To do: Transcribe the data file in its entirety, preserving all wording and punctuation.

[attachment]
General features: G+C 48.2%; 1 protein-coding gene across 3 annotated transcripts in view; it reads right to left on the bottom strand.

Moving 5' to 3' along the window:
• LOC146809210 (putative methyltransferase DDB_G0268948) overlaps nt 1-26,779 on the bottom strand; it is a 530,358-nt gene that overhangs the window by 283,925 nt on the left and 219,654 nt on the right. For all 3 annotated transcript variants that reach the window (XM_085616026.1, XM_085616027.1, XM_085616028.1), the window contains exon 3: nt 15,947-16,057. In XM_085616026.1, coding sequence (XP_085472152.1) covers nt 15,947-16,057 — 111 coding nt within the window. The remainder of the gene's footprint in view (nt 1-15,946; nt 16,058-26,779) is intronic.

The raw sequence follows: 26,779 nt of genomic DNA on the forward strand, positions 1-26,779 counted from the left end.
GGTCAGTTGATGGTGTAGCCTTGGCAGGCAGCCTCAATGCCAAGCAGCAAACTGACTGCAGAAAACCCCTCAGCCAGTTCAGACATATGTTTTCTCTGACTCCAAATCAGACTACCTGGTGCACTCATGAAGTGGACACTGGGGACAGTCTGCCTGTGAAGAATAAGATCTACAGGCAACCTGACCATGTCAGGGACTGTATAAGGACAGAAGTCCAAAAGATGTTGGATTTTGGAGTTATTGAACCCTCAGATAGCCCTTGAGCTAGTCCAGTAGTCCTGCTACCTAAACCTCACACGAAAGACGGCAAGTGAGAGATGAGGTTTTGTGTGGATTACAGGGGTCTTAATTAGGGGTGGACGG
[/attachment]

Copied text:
General features: G+C 48.2%; 1 protein-coding gene across 3 annotated transcripts in view; it reads right to left on the bottom strand.

Moving 5' to 3' along the window:
• LOC146809210 (putative methyltransferase DDB_G0268948) overlaps nt 1-26,779 on the bottom strand; it is a 530,358-nt gene that overhangs the window by 283,925 nt on the left and 219,654 nt on the right. For all 3 annotated transcript variants that reach the window (XM_085616026.1, XM_085616027.1, XM_085616028.1), the window contains exon 3: nt 15,947-16,057. In XM_085616026.1, coding sequence (XP_085472152.1) covers nt 15,947-16,057 — 111 coding nt within the window. The remainder of the gene's footprint in view (nt 1-15,946; nt 16,058-26,779) is intronic.

The raw sequence follows: 26,779 nt of genomic DNA on the forward strand, positions 1-26,779 counted from the left end.
GGTCAGTTGATGGTGTAGCCTTGGCAGGCAGCCTCAATGCCAAGCAGCAAACTGACTGCAGAAAACCCCTCAGCCAGTTCAGACATATGTTTTCTCTGACTCCAAATCAGACTACCTGGTGCACTCATGAAGTGGACACTGGGGACAGTCTGCCTGTGAAGAATAAGATCTACAGGCAACCTGACCATGTCAGGGACTGTATAAGGACAGAAGTCCAAAAGATGTTGGATTTTGGAGTTATTGAACCCTCAGATAGCCCTTGAGCTAGTCCAGTAGTCCTGCTACCTAAACCTCACACGAAAGACGGCAAGTGAGAGATGAGGTTTTGTGTGGATTACAGGGGTCTTAATTAGGGGTGGACGG